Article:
Continuing our January theme of productivity, I spent some time thinking about the obstacles that stand in the way of a truly productive day. Disorganization, procrastination, incoming emails, focusing on the wrong thing are all issues to address; but have you ever thought about the impact the wrong lunch can have on your output?
Remember the other day when your colleagues suggested a pub lunch? You headed to the pub and ate a huge burger/pizza/plate of pasta; washed down with a pint of beer/coca cola/lemonade? Then spent the afternoon feeling a bit sleepy and running at 50% of capacity?
The article I have linked to goes into depth (and is well worth reading!) but some of the key takeaways include:
Foods high in carbohydrates or sugars tend to release energy very fast, leaving you slumped at your desk by 3pm. Not very productive!
Fatty foods make your digestive system work harder, reducing oxygen to your brain and making you feel groggy and dull witted. Not very productive!
Letting yourself get really hungry and the devouring a huge lunch leads to drops and spikes in your glucose levels which can impair cognitive function. Not very productive!
Making a few small changes to your snacking and lunch habits during the working day can have a huge impact on your productivity, allowing you to be in tip top form for the whole of the working day. I defer to greater authorities on the best way to do this and the best things to eat, but it's worth having a look if you really want to maximise your productivity in 2016.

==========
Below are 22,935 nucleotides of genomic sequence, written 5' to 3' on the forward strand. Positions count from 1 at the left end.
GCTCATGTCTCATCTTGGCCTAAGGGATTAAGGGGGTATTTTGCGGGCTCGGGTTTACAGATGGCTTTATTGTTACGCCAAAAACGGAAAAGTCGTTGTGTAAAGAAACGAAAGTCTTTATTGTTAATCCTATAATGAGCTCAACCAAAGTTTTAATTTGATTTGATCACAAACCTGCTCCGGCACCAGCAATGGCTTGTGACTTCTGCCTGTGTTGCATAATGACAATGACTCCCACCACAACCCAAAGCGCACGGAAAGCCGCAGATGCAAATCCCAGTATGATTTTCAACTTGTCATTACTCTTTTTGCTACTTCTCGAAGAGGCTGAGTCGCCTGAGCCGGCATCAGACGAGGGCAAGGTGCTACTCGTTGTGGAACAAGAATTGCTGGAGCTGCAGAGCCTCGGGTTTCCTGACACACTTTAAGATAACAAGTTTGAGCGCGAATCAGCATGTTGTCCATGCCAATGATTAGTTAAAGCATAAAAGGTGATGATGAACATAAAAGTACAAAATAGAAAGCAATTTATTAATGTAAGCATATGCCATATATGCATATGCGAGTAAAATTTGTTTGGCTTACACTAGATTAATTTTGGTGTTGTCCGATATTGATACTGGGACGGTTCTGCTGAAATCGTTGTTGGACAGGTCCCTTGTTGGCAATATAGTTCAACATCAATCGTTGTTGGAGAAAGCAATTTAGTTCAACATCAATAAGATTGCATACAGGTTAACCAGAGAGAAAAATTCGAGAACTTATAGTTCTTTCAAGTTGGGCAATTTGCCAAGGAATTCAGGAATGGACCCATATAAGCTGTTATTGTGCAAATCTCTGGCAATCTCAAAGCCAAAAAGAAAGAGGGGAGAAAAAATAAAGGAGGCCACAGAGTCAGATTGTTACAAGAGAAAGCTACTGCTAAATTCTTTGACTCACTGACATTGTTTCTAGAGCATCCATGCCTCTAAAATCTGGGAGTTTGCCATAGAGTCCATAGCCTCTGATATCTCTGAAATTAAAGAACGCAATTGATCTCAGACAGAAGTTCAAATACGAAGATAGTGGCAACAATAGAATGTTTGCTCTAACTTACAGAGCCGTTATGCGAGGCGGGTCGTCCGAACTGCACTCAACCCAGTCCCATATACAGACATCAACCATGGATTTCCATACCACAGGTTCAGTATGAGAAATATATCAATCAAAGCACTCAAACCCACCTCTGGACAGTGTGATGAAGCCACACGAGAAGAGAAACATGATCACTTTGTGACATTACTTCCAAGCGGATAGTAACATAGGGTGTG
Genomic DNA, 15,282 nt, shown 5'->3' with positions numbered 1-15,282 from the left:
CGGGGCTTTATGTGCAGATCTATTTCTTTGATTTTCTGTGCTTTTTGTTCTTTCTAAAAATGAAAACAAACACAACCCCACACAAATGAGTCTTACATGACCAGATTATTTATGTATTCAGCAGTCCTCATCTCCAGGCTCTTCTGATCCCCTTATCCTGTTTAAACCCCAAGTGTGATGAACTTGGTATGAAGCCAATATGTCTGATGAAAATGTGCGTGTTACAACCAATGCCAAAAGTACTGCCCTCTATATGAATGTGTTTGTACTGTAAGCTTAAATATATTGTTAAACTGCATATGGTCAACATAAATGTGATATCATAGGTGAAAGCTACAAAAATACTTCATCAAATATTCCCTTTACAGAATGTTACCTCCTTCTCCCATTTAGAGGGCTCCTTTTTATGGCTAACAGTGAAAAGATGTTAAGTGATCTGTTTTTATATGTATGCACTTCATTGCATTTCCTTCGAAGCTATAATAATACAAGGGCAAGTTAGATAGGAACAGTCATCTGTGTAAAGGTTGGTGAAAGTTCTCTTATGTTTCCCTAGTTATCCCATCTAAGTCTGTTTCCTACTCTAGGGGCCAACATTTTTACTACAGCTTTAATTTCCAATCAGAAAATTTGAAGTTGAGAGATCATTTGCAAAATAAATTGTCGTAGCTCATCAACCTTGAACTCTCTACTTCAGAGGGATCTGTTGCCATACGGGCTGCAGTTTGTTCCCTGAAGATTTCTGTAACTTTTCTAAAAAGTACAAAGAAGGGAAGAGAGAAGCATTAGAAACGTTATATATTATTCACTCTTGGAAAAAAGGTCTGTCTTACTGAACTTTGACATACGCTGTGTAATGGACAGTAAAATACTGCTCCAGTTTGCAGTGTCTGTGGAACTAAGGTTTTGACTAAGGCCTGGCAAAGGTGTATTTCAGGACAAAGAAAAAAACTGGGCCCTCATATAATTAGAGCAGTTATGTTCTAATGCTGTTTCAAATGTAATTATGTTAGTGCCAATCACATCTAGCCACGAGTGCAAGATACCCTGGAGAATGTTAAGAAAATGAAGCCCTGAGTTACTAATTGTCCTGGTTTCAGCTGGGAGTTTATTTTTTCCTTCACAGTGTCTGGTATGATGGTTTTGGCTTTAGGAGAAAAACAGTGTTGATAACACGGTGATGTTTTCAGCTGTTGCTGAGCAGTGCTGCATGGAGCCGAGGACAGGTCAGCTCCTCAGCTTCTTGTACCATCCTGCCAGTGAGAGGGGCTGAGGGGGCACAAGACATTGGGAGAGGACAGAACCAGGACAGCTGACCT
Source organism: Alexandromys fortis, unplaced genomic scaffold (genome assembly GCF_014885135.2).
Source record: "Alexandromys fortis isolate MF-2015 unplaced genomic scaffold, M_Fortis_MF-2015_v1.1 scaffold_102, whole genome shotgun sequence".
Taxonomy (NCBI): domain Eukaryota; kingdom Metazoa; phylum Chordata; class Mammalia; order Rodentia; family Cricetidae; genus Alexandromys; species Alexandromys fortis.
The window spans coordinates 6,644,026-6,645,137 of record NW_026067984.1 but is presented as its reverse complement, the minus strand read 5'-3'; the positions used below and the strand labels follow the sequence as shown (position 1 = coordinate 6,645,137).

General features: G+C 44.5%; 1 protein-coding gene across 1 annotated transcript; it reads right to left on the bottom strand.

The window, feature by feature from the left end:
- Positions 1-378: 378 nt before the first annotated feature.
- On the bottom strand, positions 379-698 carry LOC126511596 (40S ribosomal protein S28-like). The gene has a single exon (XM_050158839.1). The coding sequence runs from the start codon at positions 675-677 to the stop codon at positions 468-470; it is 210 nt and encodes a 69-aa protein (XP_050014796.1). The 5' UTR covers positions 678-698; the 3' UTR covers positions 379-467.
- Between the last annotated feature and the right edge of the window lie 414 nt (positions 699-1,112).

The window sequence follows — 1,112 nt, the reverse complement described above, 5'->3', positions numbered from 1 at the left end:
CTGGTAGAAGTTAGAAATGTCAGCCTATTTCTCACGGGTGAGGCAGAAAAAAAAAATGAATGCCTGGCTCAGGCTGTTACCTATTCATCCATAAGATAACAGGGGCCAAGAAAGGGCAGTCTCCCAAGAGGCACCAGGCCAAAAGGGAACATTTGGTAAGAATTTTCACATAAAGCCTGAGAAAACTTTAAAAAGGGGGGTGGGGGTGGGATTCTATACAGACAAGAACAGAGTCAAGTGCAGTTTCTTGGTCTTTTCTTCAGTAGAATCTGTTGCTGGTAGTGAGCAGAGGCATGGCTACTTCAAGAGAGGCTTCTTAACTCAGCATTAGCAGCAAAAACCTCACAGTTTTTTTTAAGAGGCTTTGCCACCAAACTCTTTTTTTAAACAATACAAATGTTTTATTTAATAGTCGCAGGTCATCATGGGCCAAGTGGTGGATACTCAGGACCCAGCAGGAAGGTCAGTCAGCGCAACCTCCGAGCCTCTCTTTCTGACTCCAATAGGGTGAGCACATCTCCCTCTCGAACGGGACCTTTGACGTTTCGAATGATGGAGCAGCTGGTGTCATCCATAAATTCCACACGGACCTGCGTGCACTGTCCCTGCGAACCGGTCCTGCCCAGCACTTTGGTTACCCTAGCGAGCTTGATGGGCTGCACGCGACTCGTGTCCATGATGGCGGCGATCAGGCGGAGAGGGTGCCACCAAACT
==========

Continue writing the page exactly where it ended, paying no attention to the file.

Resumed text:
The first is to make your eating decisions before you get hungry. If you’re going out to lunch, choose where you’re eating in the morning, not at 12:30 PM. If you’re ordering in, decide what you’re having after a mid-morning snack. Studies show we’re a lot better at resisting salt, calories, and fat in the future than we are in the present. Another tip: Instead of letting your glucose bottom out around lunch time, you’ll perform better by grazing throughout the day. Spikes and drops in blood sugar are both bad for productivity and bad for the brain. Smaller, more frequent meals maintain your glucose at a more consistent level than relying on a midday feast.